Listening to Long, Long Songs

An email came in the other day: What’s the longest single uninterrupted song ever released on record? I guess it all depends on the delivery system.

If we’re talking about vinyl, the artist is limited by the capacity of the side of an LP, which is capped at somewhere around 23 minutes.

I remember being captivated by Kraftwerk’s “Autobahn” which took up 22:43 minutes of the first side of their 1974 album.

The maximum capacity of a CD is around 80 minutes. Technically, if there’s only one song on a CD, it’s a single not an album. And as far as I can tell, the longest single ever release was “Devil’s Glitch” by Chris Butler which is just a few seconds shy of 60 minutes.

But when we go fully digital, there is no capacity limit. This is from Weird Retro:

Officially (according to the Guinness Book of Records and they are the “official” people for records after all) the longest officially released song is Zwei Jahre by Germany band Phrasenmäher, coming in at 1 hour 30 minutes 10 seconds. The song was released through the digital platforms iTunes, Amazon and Spotify on January 10th 2014. But unlike the shortest song record, we’re ignoring this one. There are much much longer songs out there to be heard if you have the time. Or with one particular track, if you have a thousand years spare.

Now let’s start with the shortest longest song, or at least one of the shortest longest songs. Prog Rock bands have notched up some over-blown walls of sound over years after all one of the cornerstones of the musical genre is long tracks on long concept albums. The one to represent the genre is from Jethro Tull the Folk Rock / Prog Rock band, with their single song album Thick As A Brick from 1972 coming in at 43 minutes and 50 seconds. Let’s now jump forward in time and length, with the 2011 release from The Flaming Lips, who recorded a 24 hour long song called 7 Skies H3. There are only two possible ways of listening to the whole track, either by streaming or by buying a special edition of the song that comes on hard drive encased in a human skull for a mere $5000.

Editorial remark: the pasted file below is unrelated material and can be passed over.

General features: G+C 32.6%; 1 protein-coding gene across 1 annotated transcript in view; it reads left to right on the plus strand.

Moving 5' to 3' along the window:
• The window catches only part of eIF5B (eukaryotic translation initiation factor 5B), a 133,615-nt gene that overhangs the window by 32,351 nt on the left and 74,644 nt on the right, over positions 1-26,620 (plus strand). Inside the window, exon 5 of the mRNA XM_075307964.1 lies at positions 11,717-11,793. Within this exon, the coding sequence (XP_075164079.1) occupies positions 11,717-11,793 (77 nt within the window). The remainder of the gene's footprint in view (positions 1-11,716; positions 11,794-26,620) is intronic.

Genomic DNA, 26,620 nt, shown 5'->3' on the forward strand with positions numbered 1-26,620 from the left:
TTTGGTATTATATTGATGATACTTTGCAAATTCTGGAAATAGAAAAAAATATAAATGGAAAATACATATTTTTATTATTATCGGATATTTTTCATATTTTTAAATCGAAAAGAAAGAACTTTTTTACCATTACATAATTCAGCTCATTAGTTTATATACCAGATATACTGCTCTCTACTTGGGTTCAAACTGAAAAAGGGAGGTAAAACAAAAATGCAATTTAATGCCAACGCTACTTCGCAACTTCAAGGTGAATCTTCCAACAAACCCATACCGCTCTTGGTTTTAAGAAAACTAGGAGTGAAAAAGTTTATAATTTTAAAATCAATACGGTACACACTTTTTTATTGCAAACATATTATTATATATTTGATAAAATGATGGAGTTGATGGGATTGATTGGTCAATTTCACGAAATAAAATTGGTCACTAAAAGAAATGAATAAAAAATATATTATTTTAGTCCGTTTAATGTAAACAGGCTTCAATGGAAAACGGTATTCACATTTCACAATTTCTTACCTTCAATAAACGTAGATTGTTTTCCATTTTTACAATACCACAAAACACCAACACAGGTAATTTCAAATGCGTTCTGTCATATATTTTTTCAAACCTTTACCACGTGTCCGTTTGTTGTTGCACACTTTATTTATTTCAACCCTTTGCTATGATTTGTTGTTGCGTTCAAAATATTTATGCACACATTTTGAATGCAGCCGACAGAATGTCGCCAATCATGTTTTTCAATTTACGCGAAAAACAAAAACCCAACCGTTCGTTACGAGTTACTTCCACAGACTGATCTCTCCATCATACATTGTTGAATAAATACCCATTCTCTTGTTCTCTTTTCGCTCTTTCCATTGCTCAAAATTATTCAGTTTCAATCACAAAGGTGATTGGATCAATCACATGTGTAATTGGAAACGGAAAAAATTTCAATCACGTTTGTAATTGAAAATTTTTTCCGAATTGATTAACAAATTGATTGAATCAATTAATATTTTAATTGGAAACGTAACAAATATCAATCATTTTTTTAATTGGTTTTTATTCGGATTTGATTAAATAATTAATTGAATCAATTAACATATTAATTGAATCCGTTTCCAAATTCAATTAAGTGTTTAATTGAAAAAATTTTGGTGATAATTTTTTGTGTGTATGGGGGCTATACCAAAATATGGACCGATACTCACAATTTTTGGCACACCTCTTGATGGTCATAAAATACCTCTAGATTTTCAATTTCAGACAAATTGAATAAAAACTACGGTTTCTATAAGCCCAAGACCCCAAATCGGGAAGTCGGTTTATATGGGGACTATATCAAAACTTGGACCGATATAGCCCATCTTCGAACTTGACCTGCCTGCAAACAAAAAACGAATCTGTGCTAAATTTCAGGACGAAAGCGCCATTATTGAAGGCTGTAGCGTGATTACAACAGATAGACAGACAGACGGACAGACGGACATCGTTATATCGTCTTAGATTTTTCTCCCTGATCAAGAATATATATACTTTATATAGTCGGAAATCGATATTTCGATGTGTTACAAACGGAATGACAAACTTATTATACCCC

There are tracks out there that use loops and computer algorithms to produce single pieces of work, for example, the currently in production Longplayer. It started to play on January 1st, 2000 and has been playing ever since, not scheduled to stop until December 31st, 2999. With a run-time of a thousand years, you can listen to what there is so far at longplayer.org. However, we can discount Longplayer, as it is still being made.

The longest recorded song used to be 118: The Chosen Priest And Apostle Of Infinite Space (2009) by Bull of Heaven, at more than 2 months long. However, the band has gone on to produce longer and longer tracks. Year on year, their tracks have reached near mind-boggling length and complexity. In July 2014,  they released 310: ΩΣPx0(2^18×5^18)p*k*k*k which is their longest release so far, and lasts for 3.343 quindecillion years. Now get your head around that one!

Well, that wins, doesn’t it?Here’s a sample. As you’re listening, you can read this appreciation of long songs. Don’t worry. You’ll have time to finish it before the song runs out.

Alan Cross

is an internationally known broadcaster, interviewer, writer, consultant, blogger and speaker. In his 30+ years in the music business, Alan has interviewed the biggest names in rock, from David Bowie and U2 to Pearl Jam and the Foo Fighters. He’s also known as a musicologist and documentarian through programs like The Ongoing History of New Music.

One thought on “Listening to Long, Long Songs

  • July 21, 2017 at 7:26 pm
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    I love Close To The Edge by Yes, one of three songs on the lp.

    Reply

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